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"Open adoption" has been a buzzword in adoption circles for years, but what could it mean for your family in practice?

"Open adoption" has been a buzz word for years, but what does it really mean, and what should you know if you are considering adopting a child? 

What Is An Open Adoption?

The process that is now referred to as a "closed adoption" used to be standard fair across the western world. In a closed adoption, when the adopted child joins their new family, there is no further contact between the adoptive family and the birth family. The child is not presented with identifying information about their birth parents and extended birth family, and the birth family is no longer able to be part of the child's life in any way, at least until they reach the age of majority and either or both parties may go looking for each other. Should the child have been adopted as an infant, they might not even know they are adopted unless their birth parents provide this information to them. 

Open adoption is different. Rather than cutting the ties between child and birth family completely, there's something more. The details, however, differ from family to family.

To one family, open adoption may mean that the birth mother receives a photograph and short update on her child once a year. To another, it might mean that the child's birth family plays an active role in their life, attending birthday parties and coming over for Christmas, perhaps even socializing on a regular basis. Open adoption has as many faces as there are families committed to this model. Geography, personal philosophy, mutual agreement, the feelings the two families develop for each other, and availability can all play a part in deciding just how much a child's birth family gets involved in their life. The goal, generally, is to reach a situation that benefits all members of the "adoption triad": the child, the child's birth mother (and sometimes extended family), and the adoptive parents.

Advantages Of An Open Adoption

The advantages of open adoption to adoptees and birth parents appear to be immediately obvious. The adoptee, rather than being plagued by such questions as "what do my birth parents look like?", "what kind of people are they?", and "why was I adopted?", is able to receive first-hand information that enables them to form a clearer sense of identity. The birth parent, rather than forever wondering how their child is doing, what they look like, and what kind of talents they have, is able to remain, to some extent, part of their child's life. They may even choose which family adopts their child themselves. In some cases, it is this continued tie that makes a birth parent comfortable with placing their child for adoption.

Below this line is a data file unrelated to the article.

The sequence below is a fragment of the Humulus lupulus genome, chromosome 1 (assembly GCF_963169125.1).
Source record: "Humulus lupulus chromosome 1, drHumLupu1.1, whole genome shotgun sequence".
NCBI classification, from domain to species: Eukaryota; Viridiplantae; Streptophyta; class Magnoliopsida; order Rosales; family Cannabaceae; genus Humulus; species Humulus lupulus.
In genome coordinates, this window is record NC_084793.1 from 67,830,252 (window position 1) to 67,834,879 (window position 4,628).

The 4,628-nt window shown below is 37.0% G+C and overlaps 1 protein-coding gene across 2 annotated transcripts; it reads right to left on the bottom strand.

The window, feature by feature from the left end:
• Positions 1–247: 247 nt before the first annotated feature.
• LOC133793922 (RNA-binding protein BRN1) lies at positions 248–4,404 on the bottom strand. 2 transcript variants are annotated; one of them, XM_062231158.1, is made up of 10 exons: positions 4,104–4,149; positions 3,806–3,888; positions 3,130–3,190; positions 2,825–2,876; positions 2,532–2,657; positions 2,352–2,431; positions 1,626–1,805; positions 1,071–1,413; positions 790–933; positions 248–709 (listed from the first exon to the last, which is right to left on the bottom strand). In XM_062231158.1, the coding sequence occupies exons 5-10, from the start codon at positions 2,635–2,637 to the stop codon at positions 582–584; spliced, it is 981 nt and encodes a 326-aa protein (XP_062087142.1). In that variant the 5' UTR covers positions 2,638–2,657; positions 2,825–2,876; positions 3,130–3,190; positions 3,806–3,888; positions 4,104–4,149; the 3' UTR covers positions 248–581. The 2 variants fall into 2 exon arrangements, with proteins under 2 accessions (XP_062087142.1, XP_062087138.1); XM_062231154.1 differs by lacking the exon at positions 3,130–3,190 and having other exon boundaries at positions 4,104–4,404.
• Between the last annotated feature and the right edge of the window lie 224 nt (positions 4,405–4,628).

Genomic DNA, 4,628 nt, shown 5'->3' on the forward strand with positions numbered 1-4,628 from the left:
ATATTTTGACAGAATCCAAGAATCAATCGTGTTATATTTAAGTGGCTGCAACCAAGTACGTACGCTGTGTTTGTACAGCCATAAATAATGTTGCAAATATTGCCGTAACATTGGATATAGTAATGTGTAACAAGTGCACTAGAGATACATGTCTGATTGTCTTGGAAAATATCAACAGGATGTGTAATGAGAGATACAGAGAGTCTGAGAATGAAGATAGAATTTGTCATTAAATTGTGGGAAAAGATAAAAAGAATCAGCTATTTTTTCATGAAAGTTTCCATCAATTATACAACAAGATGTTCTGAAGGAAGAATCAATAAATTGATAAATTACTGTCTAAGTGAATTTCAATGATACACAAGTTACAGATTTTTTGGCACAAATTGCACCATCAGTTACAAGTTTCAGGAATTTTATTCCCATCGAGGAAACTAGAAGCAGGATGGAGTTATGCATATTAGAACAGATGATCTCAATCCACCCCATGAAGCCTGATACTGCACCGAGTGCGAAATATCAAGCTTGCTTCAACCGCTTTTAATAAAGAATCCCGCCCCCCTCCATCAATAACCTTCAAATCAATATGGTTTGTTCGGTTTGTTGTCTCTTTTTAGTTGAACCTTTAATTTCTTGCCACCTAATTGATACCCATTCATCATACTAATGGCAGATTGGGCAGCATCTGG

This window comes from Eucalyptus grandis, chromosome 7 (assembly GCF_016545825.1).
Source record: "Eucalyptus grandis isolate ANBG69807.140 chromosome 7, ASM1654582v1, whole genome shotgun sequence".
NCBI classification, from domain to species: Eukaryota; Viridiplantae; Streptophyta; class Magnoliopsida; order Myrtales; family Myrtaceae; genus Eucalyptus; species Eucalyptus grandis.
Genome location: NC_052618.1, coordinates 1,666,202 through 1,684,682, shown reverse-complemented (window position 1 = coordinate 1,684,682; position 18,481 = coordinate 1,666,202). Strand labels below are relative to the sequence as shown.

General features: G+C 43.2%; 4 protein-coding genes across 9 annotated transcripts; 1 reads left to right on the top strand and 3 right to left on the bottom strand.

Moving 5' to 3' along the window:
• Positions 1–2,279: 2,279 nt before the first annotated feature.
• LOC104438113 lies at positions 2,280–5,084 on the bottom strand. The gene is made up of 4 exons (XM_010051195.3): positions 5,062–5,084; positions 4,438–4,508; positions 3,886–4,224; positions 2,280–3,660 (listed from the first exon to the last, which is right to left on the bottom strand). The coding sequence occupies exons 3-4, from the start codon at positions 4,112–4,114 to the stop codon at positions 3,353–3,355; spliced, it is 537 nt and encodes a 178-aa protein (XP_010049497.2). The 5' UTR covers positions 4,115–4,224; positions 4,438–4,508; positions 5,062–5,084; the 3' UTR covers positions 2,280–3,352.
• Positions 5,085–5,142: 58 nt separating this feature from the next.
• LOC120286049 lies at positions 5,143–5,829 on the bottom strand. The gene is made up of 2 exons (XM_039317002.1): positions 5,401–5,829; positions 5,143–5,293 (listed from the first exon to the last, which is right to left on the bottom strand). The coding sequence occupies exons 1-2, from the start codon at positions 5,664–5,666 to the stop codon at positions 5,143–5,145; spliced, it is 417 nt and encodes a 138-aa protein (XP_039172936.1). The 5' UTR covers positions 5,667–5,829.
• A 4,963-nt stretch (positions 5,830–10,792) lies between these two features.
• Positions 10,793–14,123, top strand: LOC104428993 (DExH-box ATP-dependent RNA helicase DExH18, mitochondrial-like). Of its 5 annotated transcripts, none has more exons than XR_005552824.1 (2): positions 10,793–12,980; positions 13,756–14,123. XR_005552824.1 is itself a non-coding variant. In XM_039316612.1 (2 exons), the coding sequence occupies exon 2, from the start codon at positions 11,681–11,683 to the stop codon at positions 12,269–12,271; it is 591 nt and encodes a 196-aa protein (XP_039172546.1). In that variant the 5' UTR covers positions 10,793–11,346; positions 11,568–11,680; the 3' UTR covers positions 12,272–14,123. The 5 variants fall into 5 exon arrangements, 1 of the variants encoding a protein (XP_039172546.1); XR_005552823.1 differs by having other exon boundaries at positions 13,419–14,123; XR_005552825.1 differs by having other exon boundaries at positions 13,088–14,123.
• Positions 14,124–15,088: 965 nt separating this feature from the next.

Adoptive parents are in a slightly trickier position — some wondering if the birth family's presence in their child's life interferes with the child's sense of belonging to their adoptive family, some worried that contact with the birth family could disrupt the stability they want to offer their child, and some concerned that they'll never fully be able to be the child's parents if the child's birth parents are also in their lives. Building a relationship of trust with the child's birth family takes time. The benefits, however, are also clear. Not only do adoptive parents have easier access to medical records and other crucial information, they are able to offer their child the gift of answering otherwise unanswerable questions. 

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